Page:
The scheme was first pilot-tested in five predominantly rural districts, and then scaled up across the state. Under the scheme, the Gujarat Health & Family Welfare Department recruited providers who had postgraduate qualifications in obstetrics and gynaecology; owned their own hospital with a labour room, operating theatre and blood bank; and had access to anaesthesiology services. In return, the state reimbursed physicians approximately USD 40 per delivery. Rather than pay providers directly, the Chiranjeevi Yojana scheme distributed vouchers to all pregnant women living below the poverty line (approximately USD 9 to USD 14 per person per month). Eligible women could choose a local OB/GYN and exchange the voucher for delivery services, free medicines and transport reimbursement [52, 53].

Through November of 2007, "Chiranjeevi Yojana" enrolled 843 providers and provided for almost 143,000 deliveries. While 642 maternal deaths might have been anticipated in the programme through then, only 31 were reported. Strikingly, only 454 infants died, against an expectation of 6561 in the absence of the programme. Even more impressive, Gujarat was able to deliver these results through the direct relocation of obstetric gynaecology services from public to the private sector [52].

Using human resource strategies to address health worker shortages in Tamil Nadu

Tamil Nadu is the eleventh largest state in India by area, and the sixth most populous. When compared with All-India statistics, the health status of residents of Tamil Nadu is considerably above average and has seen significant improvement over the years [54]. Infant mortality rates have declined from 37 per 1000 in 2005 to 31 per 1000 in 2005/2006 – considerably lower than the All-India rate of 57 per 1000. The state has also made dramatic improvements in maternal mortality, reducing MMR from 195 per 100,000 live births in 1996 to 71 per 100 000 live births in 2007 [54, 55].

In contrast to Gujarat's almost exclusive reliance on PPP, Tamil Nadu has continued to champion a public primary health care model while still struggling with many of the same challenges plaguing other areas of India. For some years, the state has faced chronic shortages of surgeons, anaesthesiologists, obstetrician gynaecologists and laboratory technicians in the public health system [56]. In spite of that, the government has continued to invest in health infrastructure, including new primary health centres (PHCs) and extended hours at existing centres [57]. In order to deal with staff shortages, the state has successfully used a variety of HR strategies, including enhancement of the non-specialist physician and nursing roles, innovations such as the creation of Comprehensive Emergency Obstetric Newborn Care Centres (CEmONC) in 51 government hospitals [58], and the relocation of some health system functions to the private sector.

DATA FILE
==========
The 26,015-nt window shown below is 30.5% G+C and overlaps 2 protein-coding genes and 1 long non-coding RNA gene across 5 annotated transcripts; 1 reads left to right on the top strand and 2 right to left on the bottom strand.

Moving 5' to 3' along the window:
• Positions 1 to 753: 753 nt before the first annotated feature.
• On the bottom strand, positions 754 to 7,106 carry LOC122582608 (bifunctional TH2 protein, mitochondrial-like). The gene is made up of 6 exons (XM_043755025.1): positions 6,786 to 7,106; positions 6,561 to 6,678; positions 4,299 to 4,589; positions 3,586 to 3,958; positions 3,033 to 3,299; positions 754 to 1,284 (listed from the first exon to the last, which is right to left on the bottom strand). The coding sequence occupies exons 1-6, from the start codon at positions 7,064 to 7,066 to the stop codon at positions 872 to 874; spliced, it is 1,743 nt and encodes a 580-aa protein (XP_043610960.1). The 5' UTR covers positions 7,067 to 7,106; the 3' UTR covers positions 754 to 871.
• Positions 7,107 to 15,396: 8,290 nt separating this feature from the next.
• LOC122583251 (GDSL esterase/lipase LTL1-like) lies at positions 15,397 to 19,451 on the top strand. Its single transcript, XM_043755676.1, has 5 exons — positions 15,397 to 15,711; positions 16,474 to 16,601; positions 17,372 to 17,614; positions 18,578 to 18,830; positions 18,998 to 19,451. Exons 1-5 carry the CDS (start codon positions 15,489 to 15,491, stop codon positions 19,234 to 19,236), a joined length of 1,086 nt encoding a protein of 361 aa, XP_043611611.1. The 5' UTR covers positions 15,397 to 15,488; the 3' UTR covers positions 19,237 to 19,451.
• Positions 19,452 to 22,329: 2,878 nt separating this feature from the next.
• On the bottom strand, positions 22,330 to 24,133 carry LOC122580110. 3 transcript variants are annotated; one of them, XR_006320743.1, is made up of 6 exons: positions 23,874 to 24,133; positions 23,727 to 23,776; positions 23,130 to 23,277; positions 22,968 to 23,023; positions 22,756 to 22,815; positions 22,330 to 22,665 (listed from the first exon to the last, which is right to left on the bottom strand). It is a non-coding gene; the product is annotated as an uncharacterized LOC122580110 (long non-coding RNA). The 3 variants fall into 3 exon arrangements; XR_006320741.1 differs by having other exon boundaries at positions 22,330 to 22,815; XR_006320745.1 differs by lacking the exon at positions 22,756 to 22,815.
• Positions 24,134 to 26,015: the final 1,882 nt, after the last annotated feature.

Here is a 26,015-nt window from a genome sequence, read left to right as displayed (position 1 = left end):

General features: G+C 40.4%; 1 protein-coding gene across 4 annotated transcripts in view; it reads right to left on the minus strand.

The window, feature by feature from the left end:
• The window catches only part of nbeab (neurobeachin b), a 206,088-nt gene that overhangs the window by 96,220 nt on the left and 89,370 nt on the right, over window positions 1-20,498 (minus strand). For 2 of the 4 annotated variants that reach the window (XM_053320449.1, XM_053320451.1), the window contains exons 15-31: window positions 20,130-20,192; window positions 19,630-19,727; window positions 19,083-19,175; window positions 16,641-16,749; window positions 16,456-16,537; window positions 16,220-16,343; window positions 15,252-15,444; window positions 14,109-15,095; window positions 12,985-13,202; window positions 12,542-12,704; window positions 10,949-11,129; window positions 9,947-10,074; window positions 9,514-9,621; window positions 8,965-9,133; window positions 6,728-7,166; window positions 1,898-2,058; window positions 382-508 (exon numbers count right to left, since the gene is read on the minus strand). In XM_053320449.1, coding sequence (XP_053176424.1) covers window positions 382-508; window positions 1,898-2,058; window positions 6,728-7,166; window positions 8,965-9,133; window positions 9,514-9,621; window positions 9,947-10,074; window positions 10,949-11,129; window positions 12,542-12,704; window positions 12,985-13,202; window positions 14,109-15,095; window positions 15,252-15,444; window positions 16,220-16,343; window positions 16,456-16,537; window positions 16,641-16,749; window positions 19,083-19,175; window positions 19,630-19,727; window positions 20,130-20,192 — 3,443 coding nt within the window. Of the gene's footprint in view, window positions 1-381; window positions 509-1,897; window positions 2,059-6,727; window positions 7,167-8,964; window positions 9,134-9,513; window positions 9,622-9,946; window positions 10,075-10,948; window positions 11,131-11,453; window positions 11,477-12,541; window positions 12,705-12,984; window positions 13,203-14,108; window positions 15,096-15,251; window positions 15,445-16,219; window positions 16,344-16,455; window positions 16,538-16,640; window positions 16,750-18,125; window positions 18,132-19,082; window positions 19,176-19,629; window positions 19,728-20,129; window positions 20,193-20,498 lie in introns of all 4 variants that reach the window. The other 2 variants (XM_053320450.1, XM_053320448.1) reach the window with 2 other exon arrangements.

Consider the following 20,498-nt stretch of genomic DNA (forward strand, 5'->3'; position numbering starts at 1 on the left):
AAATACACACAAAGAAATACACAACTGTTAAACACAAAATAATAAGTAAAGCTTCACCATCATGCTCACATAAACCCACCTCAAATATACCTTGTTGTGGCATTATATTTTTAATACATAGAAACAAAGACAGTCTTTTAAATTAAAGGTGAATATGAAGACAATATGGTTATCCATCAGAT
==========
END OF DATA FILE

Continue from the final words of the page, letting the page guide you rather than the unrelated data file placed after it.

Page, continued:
As part of its effort to change the skill mix of its workforce, the Government of Tamil Nadu has been aggressively enhancing the roles of non-specialist physicians and nurses. Doctors with MBBS degrees, the lowest qualification for an allopathic physician, are being trained in surgery, obstetrics, anaesthesia and radiology [59, 60] in order to cope with shortages of specialists. There has also been a concerted effort to upgrade the skills of staff nurses with training in first aid, use of Misoprostil to prevent postpartum haemorrhage, maternal administration of magnesium sulfate, and better birthing practices [61]. Additionally, laboratory technicians are being credentialed as X-ray technicians to increase diagnostic capability at PHCs [61].

Tamil Nadu has also focused on reorganizing its public health care systems to ensure accessibility of emergency obstetric care. CEmONC have been established at two hospitals in each district and staffed with specialists in ob/gyn, paediatrics, anaesthesia and general surgery in order to provide referral emergency obstetric and newborn care services 24 hours a day, seven days a week. Each CEmONC has an operating theatre, blood bank, diagnostic laboratory and ambulance service. At current levels, mothers from any area in Tamil Nadu can gain access to emergency obstetric care within one hour [62].